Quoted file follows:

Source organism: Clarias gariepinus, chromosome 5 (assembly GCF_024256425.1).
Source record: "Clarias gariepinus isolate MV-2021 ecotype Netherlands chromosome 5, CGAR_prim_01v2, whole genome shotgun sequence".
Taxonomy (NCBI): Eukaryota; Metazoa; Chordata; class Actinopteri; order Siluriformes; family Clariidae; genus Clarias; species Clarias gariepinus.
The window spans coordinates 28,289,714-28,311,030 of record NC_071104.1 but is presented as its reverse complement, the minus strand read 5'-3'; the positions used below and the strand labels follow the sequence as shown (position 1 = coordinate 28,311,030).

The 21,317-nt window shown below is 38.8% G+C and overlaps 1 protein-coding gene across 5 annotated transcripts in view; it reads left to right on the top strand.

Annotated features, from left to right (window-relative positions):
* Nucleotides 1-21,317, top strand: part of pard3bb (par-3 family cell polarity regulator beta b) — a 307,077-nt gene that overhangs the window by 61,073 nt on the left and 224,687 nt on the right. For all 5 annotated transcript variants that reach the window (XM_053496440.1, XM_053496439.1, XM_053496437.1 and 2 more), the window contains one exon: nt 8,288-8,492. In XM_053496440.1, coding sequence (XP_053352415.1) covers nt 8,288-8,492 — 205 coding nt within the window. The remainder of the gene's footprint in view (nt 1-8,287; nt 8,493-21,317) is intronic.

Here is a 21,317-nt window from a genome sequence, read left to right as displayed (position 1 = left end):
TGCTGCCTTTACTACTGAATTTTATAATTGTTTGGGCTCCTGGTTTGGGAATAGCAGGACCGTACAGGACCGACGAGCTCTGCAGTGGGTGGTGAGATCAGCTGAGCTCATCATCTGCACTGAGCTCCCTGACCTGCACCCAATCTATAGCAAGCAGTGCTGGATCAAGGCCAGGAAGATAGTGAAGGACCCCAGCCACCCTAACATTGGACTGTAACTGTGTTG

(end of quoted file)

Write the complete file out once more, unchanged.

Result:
Source organism: Clarias gariepinus, chromosome 5 (assembly GCF_024256425.1).
Source record: "Clarias gariepinus isolate MV-2021 ecotype Netherlands chromosome 5, CGAR_prim_01v2, whole genome shotgun sequence".
Taxonomy (NCBI): Eukaryota; Metazoa; Chordata; class Actinopteri; order Siluriformes; family Clariidae; genus Clarias; species Clarias gariepinus.
The window spans coordinates 28,289,714-28,311,030 of record NC_071104.1 but is presented as its reverse complement, the minus strand read 5'-3'; the positions used below and the strand labels follow the sequence as shown (position 1 = coordinate 28,311,030).

The 21,317-nt window shown below is 38.8% G+C and overlaps 1 protein-coding gene across 5 annotated transcripts in view; it reads left to right on the top strand.

Annotated features, from left to right (window-relative positions):
* Nucleotides 1-21,317, top strand: part of pard3bb (par-3 family cell polarity regulator beta b) — a 307,077-nt gene that overhangs the window by 61,073 nt on the left and 224,687 nt on the right. For all 5 annotated transcript variants that reach the window (XM_053496440.1, XM_053496439.1, XM_053496437.1 and 2 more), the window contains one exon: nt 8,288-8,492. In XM_053496440.1, coding sequence (XP_053352415.1) covers nt 8,288-8,492 — 205 coding nt within the window. The remainder of the gene's footprint in view (nt 1-8,287; nt 8,493-21,317) is intronic.

Here is a 21,317-nt window from a genome sequence, read left to right as displayed (position 1 = left end):
TGCTGCCTTTACTACTGAATTTTATAATTGTTTGGGCTCCTGGTTTGGGAATAGCAGGACCGTACAGGACCGACGAGCTCTGCAGTGGGTGGTGAGATCAGCTGAGCTCATCATCTGCACTGAGCTCCCTGACCTGCACCCAATCTATAGCAAGCAGTGCTGGATCAAGGCCAGGAAGATAGTGAAGGACCCCAGCCACCCTAACATTGGACTGTAACTGTGTTG